Last Friday, February 24, 2006, Gloria Macapagal-Arroyo issued Presidential Proclamation 1017, declaring a state of national emergency. Immediately after, she issued General Order No. 5, directing the chiefs of the Armed Forces of the Philippines (AFP) and the Philippine National Police (PNP) to immediately carry out necessary and appropriate actions and measures to suppress and prevent acts of terrorism and lawless violence and in certain instances the outright denial of civil liberties guaranteed and protected under the Bill of Rights, including the freedoms of speech, expression, of the press, and public assembly. Ostensibly on the strength of Proclamation 1017 and General Order 5, a general ban on rallies has been imposed, the PNP has raided one newspaper and threatens to take over other media outfits which fail to conform to government standards, and numerous persons, including several members of Congress, have been arrested without warrant.
We, the faculty of the University of the Philippines College of Law, speaking with one voice, condemn in the strongest possible terms this brazen assault on essential freedoms. We firmly and unequivocally take the position that Proclamation 1017 and General Order 5, and the manner in which they are being applied by the Executive, constitute an unconstitutional infringement on civil liberties.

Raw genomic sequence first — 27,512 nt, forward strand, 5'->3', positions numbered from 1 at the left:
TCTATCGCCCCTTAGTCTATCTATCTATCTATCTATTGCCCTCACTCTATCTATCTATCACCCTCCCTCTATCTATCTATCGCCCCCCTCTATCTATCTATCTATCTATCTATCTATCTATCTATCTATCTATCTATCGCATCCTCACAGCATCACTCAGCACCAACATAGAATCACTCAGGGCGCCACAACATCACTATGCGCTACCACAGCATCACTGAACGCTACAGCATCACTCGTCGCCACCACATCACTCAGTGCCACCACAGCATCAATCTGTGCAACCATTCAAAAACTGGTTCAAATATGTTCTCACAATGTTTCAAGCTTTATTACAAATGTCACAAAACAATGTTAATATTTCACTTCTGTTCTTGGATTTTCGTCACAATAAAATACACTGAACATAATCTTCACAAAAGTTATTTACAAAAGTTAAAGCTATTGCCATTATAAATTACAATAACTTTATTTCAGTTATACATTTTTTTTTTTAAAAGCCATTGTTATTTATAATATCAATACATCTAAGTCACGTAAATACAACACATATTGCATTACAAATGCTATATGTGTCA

We refuse to accept the half-hearted excuse, put forth by some officials in the Arroyo administration, that the two issuances were not intended to violate the Bill of Rights. The simple and undeniable fact is that Proclamation 1017 and General Order 5 have been utilized by the PNP and other executive organs to mount a vigorous and unrelenting campaign against perceived critics of the administration, in full and flagrant disregard of the protections enshrined in the Bill of Rights as well as the legal rules of procedure. Equally undeniable is that the President has sanctioned, or at the very least tacitly approved, these actions undertaken by her
subordinates, all of whom are fully within her control.
The indisputable truth is that the violations of the Bill of Rights done pursuant to Proclamation 1017 and General Order 5 are acts of the President.
It must be emphasized that nothing in the Constitution can authorize the suspension of the Bill of Rights. Even under a declared state of martial law, which the Arroyo administration repeatedly insists this is not, the Bill of Rights remains fully operative. Thus, the suppression of free speech, the muzzling of the free press, and the prohibition on public assembly sanctioned by the two issuances cannot be construed as anything other than clearly and unequivocally unconstitutional.
Our civil liberties, particularly the freedom of speech and public assembly are indispensable to our democracy. We cannot allow them to be arbitrarily suppressed. We therefore call for the immediate and unconditional rescission of Proclamation 1017 and General Order 5.